Staining an existing concrete slab that has been previously painted is a task that will require a bit of preparation before the stain can be applied. After the stain has been protected with an epoxy sealer it will be more durable than stone and tile. The stain will also hide unsightly blemishes, and marks in the concrete. There are a wide variety of options and designs when staining concrete. The resulting look can be made to design patterns, or even faux finishes to look like granite, stone, or even wood.
Things You'll Need
- Power washer
- Gel stripper
- Putty knife
- Staple gun
- Painter's tape or masking tape
- Scrub brush with course bristles
- Wet/dry vacuum
- Concrete glue
- Woodworker's syringe
- Anchoring cement
- Drywall sanding screen
- Concrete acid stain
- Electric buffer with soft white buffing pad
- Acrylic concrete stain
- Epoxy sealer
- Paint roller
- Paint brush
Wash the concrete with a power washer if available. These may be rented at local home improvement stores. Most of the paint on the concrete will be removed. Scrape away small remaining amounts with a wire brush. If larger amounts of paint are still remaining apply a generous amount of paint stripper. Leave the stripper sit for about an hour. The gel remover will begin to separate the paint from the concrete. The longer the gel sets, the less work will be required to remove the paint.
Spray the concrete with a garden hose to remove the gel from the concrete. Clean the concrete with a wet towel if indoors. Allow the concrete to dry completely.
Tape the bottom of drywall, siding, and any other item that is not going to be stained. Staple plastic to the drywall before taping to provide additional protection from splashing.
Remove any dirt, debris, oil stains, or other foreign elements from the concrete by scrubbing with a course scrub brush, soap, and water. Vacuum the concrete with a shop vacuum to remove any tiny particles remaining on the concrete surface.
Remove any debris from inside cracks. Vacuum the inside of the crack to ensure that everything has been removed.
Fill all cracks with concrete glue. A woodworker's syringe has an extremely small needle on the end which allows smaller cracks to be filled easily. Wipe away any excess glue with a damp sponge. Allow the glue to dry approximately an hour.
Mix anchoring cement according to manufacturer directions. The consistency should be that of heavy cream. Press the cement mixture into the crack using a small putty knife. Scrape away any excess, ensure that the cement mixture is smooth with no bevels or creases in the cement mixture. Wait for the cement to dry completely.
Scrape away any excess cement with a putty knife. Sand the area smooth with drywall sand screen.
Draw the desired pattern on the floor with painter's tape. Taped areas will not receive the stain and will stay the original color. This allows for creativity and designs in the concrete. After the first stain has been dried; the tape can be removed from the concrete, and new tape can be applied over the stained area. This will prevent a second color of stain from mixing and creating a color not desired. This can be repeated as many times as desired.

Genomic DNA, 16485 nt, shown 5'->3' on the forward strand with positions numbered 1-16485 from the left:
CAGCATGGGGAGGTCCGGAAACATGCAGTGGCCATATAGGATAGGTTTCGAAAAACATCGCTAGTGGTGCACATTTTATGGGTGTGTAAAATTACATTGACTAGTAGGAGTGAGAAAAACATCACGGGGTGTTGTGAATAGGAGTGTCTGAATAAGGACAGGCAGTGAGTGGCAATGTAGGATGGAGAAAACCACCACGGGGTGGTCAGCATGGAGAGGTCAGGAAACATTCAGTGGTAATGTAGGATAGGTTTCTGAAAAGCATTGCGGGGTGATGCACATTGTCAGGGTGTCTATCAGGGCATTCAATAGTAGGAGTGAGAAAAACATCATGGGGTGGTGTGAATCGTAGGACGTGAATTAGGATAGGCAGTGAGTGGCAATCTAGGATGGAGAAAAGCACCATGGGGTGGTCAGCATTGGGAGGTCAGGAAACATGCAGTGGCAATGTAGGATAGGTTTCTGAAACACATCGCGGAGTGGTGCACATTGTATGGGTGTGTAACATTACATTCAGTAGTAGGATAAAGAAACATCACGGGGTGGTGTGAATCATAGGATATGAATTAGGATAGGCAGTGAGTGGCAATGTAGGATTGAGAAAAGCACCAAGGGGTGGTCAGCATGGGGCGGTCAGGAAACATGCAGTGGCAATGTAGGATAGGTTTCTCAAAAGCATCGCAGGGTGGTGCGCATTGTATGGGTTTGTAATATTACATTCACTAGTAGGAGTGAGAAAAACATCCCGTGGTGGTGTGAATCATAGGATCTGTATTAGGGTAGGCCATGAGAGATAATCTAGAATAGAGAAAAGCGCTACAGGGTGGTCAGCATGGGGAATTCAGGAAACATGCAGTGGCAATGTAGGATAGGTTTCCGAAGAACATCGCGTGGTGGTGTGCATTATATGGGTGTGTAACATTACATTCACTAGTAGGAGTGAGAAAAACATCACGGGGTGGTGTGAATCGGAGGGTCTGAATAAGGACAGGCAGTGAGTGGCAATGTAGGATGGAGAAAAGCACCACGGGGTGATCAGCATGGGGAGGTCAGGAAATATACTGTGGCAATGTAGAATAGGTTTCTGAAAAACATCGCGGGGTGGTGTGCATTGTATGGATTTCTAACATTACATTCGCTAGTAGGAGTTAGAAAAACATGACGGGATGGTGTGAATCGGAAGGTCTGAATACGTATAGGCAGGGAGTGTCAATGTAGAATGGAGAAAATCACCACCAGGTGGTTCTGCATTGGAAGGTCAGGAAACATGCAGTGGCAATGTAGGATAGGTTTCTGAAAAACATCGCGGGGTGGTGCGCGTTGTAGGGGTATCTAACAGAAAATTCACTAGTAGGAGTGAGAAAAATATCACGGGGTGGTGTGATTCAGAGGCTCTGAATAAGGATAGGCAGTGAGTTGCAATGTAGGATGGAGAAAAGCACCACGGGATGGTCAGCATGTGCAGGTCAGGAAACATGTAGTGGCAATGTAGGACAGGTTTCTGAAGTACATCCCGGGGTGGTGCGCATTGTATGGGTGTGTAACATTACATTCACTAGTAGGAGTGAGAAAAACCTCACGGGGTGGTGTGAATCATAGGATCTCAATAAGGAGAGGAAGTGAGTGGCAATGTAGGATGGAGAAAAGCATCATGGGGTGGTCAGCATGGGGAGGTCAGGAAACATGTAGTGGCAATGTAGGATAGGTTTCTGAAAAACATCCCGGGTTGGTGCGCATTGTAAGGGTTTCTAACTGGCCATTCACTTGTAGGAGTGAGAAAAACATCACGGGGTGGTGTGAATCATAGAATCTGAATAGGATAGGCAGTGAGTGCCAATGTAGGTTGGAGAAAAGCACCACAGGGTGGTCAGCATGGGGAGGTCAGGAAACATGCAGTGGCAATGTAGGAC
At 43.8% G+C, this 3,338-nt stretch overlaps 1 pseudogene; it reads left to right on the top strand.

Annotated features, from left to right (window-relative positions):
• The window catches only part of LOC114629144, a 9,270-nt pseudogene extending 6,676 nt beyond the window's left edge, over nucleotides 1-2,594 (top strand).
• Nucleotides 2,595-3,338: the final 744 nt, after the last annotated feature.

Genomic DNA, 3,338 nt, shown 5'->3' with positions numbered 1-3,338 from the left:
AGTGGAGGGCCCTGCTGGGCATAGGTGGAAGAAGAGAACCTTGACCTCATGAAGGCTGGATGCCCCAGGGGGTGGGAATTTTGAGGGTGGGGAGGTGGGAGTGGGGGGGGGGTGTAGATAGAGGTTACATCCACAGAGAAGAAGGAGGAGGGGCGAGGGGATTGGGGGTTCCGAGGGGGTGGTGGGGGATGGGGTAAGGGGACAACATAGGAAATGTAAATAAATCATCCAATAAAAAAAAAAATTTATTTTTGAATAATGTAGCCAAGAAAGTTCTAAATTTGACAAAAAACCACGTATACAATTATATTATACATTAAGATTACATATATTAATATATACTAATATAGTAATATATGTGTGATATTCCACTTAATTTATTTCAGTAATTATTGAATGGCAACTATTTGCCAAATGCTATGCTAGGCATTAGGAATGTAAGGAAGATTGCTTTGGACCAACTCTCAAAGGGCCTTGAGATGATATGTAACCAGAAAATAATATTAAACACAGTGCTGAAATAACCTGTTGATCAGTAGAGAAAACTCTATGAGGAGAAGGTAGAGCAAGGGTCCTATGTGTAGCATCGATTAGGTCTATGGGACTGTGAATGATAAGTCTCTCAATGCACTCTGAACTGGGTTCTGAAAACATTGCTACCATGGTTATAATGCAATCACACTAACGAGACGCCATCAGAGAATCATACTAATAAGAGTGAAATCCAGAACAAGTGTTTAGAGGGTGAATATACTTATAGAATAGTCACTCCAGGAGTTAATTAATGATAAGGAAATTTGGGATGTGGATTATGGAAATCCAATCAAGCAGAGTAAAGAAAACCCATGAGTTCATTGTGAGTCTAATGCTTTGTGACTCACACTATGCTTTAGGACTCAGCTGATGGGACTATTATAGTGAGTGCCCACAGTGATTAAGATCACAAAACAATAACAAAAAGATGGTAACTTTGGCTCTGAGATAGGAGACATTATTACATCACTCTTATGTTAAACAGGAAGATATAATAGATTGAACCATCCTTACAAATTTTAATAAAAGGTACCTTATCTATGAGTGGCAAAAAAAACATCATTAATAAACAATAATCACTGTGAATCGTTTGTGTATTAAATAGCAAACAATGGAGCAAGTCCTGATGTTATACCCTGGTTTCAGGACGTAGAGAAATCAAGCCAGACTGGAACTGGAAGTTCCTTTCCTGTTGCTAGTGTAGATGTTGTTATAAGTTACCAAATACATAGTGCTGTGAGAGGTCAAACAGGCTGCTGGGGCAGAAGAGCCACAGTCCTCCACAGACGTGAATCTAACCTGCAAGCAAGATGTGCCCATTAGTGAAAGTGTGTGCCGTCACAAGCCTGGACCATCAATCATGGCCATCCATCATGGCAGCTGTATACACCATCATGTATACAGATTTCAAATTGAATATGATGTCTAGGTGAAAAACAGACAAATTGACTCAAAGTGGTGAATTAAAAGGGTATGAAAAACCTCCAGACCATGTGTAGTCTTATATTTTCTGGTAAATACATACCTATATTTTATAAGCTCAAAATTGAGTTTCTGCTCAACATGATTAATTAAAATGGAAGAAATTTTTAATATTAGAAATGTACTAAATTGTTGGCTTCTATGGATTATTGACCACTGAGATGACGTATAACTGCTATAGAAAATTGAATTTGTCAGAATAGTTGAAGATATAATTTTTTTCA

Mix the stain according to the manufacturer's directions. Each process will vary depending on the specific manufacturer.
Soak a scrub brush with water and place the soaked brush in the area where the stain is to be applied. Pour a small amount of stain onto the water spot. Pouring directly into the puddle of water will prevent the stain from creating a darker color at the location where the stain was applied. Immediately begin scrubbing the concrete using the water soaked scrub brush. Push the brush in circular motions. This will force the stain into the pores of the concrete and allow the stain to react.
Vacuum the remaining stain using a wet/dry vacuum. Clean the concrete using a small amount of floor cleaning solution and water. Buff the concrete using a soft buffing pad. Follow immediately behind the buffer with the wet/dry vacuum and a damp mop. This step is best done using two people.
Apply faux finishes using acrylic concrete stain. Mix the stain 50/50 with water. Apply the stain to the floor by dabbing it on with a damp towel. This towel will not be used for another purpose. Be creative on this process. Other faux painting techniques can be used like fan, feather, or sponge techniques. Allow the acrylic stain to completely soak into the concrete.
Mix the clear epoxy sealer according to directions. The mixture should resemble the consistency of paint. Paint the concrete floor with a roller and the sealer. Cover the entire surface of the floor. Use a paint brush along corners and against walls to ensure that every area is covered. A paint sprayer will work if desired.
Tips & Warnings
- All acids, epoxies, and stain should be purchased by the same manufacturer. Most are not compatible with each other, and will result in a washed out stain. Ask the manufacture for help when purchasing these items as every item will react differently depending on the chemical reaction.
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